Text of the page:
Vosko travels from diocese to diocese, charging at least $15,000 a plan to shape, oversee and implement what has come to be known as “wreckovations,” where instead of renovating church buildings, he wrecks the Faith.

    He has “renovated” some of the more noteworthy cathedrals in the country, as well as numerous parishes where he has lied about what the Church says about liturgy to fool parishes into shuffling the tabernacle off to a closet, ripping out pews and brainwashing them about their “worship space,” saying that is God’s house but our house too.

    In interview after interview and presentation after presentation, he makes clear that in his treasonous mind, all that existed in the Church before Vatican Council II was wrong and needs to be swept away.

    He even told one parish congregation that all their concern about statues and the tabernacle and all that didn’t matter. He said life’s too short for worrying about such things, and everybody goes to Heaven anyway, so why get all worked up over these things? His particular attack involves destroying the beauty of the actual church buildings.

    Others in the Church attack Her in other ways, but whether it’s architecture or art or theology or music or a host of other avenues, Catholics need to wake up and understand that the Church is under attack from within. These men, clerics inside the Church, hate the Faith. They hate the Church, but they have chosen for their plan of attack to remain in and seize control of the institutions and slowly transform things.

    It’s a much more diabolically clever plan than Luther’s Protestant revolt. At least he had the integrity to leave and set up his own thing. These men are much more sneaky. They keep their robes and offices and titles and custodianship over the physical plants and buildings and so forth, all the while twisting and perverting the teachings of the Faith and the presentations of the Faith — up to and including the actual buildings. The funny thing is this: They aren’t even that secretive about it.

    Vosko freely admits that his goal is to free the Church from its shackles of medieval darkness. And his work is done on the level of the physical construction of the buildings to rid people of any sense of the divine and make it all about the people. They silence dissenters from their view and label them, marginalize them and demonize them. At some point, of course, all the rebellion in the Church had to come to being physically apparent as well in her churches and cathedrals.

    Like every single aspect of Church life needs to raise the minds and hearts to Heaven, so too does the architecture of the actual church buildings. This is what accounts for the glory and majesty of so many of the world’s beautiful Catholic cathedrals and churches. They were built, sometimes over the course of centuries, with an eye to the reality of beauty being an avenue to the Divine.

    But the new rebellious church that has been erected in the middle of the authentic Church cares nothing about God. It is nothing more than a social agency that uses the trappings of religion to try and institute its radical view of man as supreme. The devil built this monstrosity as a temple to himself. It represents a supplanting of all that is right and true and good and beautiful and glorious about the Catholic faith with a twisted, perverted aping of the authentic faith.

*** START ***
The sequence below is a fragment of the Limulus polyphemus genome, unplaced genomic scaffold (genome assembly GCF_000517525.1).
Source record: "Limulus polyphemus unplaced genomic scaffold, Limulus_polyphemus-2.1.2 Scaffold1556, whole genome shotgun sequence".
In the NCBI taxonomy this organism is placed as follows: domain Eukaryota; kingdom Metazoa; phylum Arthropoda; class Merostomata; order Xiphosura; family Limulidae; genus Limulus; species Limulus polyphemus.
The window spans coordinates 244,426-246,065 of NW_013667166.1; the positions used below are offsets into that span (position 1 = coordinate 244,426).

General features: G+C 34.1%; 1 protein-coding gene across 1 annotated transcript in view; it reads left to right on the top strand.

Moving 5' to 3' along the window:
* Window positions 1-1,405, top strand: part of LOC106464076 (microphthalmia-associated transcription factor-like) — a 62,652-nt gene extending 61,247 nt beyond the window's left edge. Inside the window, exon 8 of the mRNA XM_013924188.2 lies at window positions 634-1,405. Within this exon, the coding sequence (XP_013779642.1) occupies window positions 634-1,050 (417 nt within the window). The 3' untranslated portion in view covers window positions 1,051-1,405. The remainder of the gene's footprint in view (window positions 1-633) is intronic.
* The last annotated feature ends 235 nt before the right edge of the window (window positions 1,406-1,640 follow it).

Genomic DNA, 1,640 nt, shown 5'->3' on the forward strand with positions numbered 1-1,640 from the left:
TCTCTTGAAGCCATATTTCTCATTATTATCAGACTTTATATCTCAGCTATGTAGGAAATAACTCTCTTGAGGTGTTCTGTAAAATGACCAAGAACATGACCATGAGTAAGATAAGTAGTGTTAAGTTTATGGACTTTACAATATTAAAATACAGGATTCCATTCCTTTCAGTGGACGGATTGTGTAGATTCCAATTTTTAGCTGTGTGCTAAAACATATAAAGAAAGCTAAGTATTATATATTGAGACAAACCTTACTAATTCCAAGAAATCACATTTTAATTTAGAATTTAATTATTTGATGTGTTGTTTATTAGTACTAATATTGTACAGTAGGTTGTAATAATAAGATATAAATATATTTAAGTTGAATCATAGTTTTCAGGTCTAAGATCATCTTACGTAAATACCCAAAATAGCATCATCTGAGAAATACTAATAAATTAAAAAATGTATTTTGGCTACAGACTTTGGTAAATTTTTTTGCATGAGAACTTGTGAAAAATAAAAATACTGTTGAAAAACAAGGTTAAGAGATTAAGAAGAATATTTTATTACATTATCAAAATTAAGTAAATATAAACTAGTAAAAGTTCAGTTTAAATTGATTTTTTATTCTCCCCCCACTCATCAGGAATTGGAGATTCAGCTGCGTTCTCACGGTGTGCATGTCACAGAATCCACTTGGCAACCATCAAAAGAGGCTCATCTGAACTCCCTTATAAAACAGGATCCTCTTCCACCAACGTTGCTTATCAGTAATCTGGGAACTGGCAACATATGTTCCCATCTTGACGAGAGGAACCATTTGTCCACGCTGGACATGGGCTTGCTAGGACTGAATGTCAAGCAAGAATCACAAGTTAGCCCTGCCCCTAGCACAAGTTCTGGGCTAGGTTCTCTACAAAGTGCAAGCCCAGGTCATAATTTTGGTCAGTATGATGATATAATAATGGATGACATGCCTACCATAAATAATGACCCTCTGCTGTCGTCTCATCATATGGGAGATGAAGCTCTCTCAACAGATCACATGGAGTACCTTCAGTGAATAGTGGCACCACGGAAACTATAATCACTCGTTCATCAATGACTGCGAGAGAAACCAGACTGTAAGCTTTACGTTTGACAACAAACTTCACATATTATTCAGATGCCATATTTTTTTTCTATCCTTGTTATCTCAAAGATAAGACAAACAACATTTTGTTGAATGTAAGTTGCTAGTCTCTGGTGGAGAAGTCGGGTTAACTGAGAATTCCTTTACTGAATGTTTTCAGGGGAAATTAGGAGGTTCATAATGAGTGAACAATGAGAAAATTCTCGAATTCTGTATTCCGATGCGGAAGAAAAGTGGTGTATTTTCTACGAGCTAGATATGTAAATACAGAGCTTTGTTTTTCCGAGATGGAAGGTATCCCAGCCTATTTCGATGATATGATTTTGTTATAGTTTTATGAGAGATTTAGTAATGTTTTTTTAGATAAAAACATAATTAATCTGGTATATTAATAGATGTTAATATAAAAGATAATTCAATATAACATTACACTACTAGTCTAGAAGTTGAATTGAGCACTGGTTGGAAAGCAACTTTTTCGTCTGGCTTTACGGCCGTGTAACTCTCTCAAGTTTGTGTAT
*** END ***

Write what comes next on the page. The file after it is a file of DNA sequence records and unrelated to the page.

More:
Don’t think for a single moment that Satan does not have disciples right in the midst of the Church. He does. He has had them all the way back to Judas, who is burning in Hell now. He too desired to fashion the truth to suit his own needs and views, and though he was an apostle, he lost his apostleship and had to be replaced. Unfortunately, even though he has received the punishment of his guilt, as is recorded in the words of Holy Thursday Mass, his traitorous ilk still run wild throughout the Church seeking to destroy it.

    Catholics who are still sleeping need to wake up to what is going on. Where are all the Catholics as dedicated as these people are? Why is it that so many people associated with the Church have such zeal and passion for destroying the Church and so few have any zeal or passion for defending and advancing her? Every one of us is going to have to give an answer to this question when we depart from this earth.

    Coming to you from a cathedral that is so costly and lavish (not to mention demonically inspired) that it quickly earned the nickname the “Rog Mahal” or the “Taj Mahony,” after India’s Taj Mahal.

  4. Hilary White’s take on things from whatisupwiththesynod.com/index.php/2017/04/15/the-ancient-faith-not-as-dead-as-old-king-miraz-the-usurper-would-like-to-believe/
    Hilary White says:
    Apr 25, 2017

    I talked a lot about this on FB yesterday. 1st, the news Rorate is going with is actually olds. I read it months ago. 2nd, there is a big difference in the way things are done in Italy. Bishops don’t have the power to wreckovate historic buildings. Churches in Italy belong to the Italian state, and are managed by a government office called the Beni Culturali. 3rd, the Norcia basilica is a historic monument of international significance. The chances that Norcia (where the bishop is not well loved.. ahem… to put it mildly) the Umbrian regional government, the Italian state and the European Union would agree to build some modernist monstrosity are slim to none. Which is probably why Bishop Skinny McNarcisspants worded it so carefully as a suggestion.

    Get upset about things that are actually happening right now. There’s plenny.